Solar Energy Progress in Nevada May Be a Harbinger for Other States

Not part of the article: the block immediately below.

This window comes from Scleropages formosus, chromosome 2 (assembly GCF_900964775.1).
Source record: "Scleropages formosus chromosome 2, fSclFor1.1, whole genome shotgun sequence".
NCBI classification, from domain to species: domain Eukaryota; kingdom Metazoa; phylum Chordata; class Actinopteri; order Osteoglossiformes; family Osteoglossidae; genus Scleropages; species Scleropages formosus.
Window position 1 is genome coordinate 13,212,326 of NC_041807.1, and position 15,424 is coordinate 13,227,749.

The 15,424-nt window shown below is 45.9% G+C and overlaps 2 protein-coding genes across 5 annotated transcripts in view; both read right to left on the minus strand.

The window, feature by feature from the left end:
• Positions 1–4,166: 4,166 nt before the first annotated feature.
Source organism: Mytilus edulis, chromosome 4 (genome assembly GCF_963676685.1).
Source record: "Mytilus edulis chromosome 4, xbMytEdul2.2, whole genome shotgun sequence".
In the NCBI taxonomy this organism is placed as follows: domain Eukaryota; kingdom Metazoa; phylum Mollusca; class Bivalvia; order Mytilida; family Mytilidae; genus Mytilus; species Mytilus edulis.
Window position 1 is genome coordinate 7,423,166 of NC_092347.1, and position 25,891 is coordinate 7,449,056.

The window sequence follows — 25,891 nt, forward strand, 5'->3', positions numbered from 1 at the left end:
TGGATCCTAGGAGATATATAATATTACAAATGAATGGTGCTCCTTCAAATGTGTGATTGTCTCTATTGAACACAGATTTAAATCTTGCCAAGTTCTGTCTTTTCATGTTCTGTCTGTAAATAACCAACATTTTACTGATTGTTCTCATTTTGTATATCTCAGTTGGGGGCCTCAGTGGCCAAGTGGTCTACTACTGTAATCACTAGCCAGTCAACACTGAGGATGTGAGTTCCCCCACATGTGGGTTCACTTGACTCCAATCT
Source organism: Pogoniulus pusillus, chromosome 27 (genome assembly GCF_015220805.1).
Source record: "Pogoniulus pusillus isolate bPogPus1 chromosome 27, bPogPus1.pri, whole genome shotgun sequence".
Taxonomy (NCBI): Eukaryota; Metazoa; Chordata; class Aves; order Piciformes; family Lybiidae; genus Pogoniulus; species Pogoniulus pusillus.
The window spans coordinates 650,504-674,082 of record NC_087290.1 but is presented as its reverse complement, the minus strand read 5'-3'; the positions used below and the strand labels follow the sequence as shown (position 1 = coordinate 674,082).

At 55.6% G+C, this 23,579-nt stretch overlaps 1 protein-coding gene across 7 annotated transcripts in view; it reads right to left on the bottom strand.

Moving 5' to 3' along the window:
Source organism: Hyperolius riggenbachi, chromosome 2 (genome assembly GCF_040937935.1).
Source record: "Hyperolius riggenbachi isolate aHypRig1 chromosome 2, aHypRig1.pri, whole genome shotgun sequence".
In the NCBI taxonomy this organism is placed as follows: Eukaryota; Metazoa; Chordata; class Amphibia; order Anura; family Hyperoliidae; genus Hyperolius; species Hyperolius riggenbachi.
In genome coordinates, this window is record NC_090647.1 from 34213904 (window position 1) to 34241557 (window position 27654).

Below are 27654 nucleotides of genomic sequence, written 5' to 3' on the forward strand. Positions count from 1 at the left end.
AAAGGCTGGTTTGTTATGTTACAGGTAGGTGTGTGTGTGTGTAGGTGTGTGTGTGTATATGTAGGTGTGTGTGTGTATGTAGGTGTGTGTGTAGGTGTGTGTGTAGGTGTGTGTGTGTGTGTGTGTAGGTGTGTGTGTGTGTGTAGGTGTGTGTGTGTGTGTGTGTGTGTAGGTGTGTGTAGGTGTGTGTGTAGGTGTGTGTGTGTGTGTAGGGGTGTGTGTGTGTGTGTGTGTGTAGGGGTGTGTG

first_imgSolar Energy Progress in Nevada May Be a Harbinger for Other States FacebookTwitterLinkedInEmailPrint分享High Country News: Near the end of 2005, Louise Helton had one of those life-changing moments that usually only happen in Hollywood movies. Friends had invited her to join Nevada movers and shakers in an ostentatiously decorated Las Vegas casino ballroom to hear former President Bill Clinton speak. He challenged the audience to diversify the state’s economy, and to do so in a very specific way. Adopting a Southern drawl, Helton recalls the words that inspired her: “And he said, ‘If I were y’all, y’all would be the Saudi Arabia of solar.’ ” Clinton’s pitch made sense to the 51-year-old Helton. With its abundant sunshine, Nevada was well positioned to become a clean energy leader. Besides, the state lacks its own coal or natural gas reserves, so it has to import those conventional fuels, thus benefiting other states’ economies instead of its own. “There is no better or cheaper resource than the sun that is shining down on the sunniest place in the West,” Helton says.Clinton’s words percolated away inside Helton for a few years. Then, in 2008, she took the leap. Using savings from the two decades she spent working with at-risk kids, she opened her own company, 1 Sun Solar Electric. She kept costs down by melding it with her life partner’s successful tile and stone company, and in 2009, they started attaching solar panels to roofs in Las Vegas. Her timing was unfortunate; the recession hit Las Vegas especially hard and the impacts lingered, but Helton was able to keep her small crew working and her business in the black. By the time Nevada’s economy bounced back in 2014, the cost of solar panels had plummeted. Helton’s company was ready to ride the wave. “We were making a very good living and supporting a crew of folks who were able to support their families,” she recalls.Her business relied on a state law that required the monopoly electricity provider, NV Energy, to pay customers for power generated by their solar panels. For each unit of energy provided to the grid, NV Energy would give them a free unit. This one-to-one swap, called net metering, kept solar customers’ bills low and reduced the time it took to recoup their upfront investments.Big companies that lease solar panels, such as SolarCity and Sunrun, swooped into Nevada, hiring hundreds of people. In 2015, a record 24,564 people applied to be solar customers with NV Energy, according to the company. But near the end of that year, the Public Utility Commission of Nevada, the state’s utility regulators, crushed the nascent solar boom by increasing fees for solar customers and slashing reimbursements for the power they feed into the grid. That fundamentally altered the economics of rooftop solar. “It was stunning,” Helton recalls. “That’s how we found ourselves upside-down and backwards and almost out of business.”The Nevada regulators’ order was the most extreme example of a nationwide effort by corporate utilities — panicked about losing market share and profits — to roll back net-metering policies. It’s backed by the deep pockets of fossil fuel industrialists like the Koch brothers, conservative lobbying groups like ALEC, the American Legislative Exchange Council, and the electricity industry’s own trade group, the Edison Electric Institute. But the Nevada regulators unexpectedly sparked a fierce resistance movement, comprised not only of environmentalists and clean-energy advocates, but also libertarians, small-business owners like Helton, and ordinary citizens who have installed rooftop panels or thought about doing so. It’s not just a battle between dirty and clean energy; it involves corporate profits, individual freedom and the appropriate role of government in incentivizing market shifts. And if the ultimate outcome in Nevada is any indication, the utilities have a tough fight ahead of them.Full article: Big Utilities Meet Their Match in Solar Scufflelast_img read more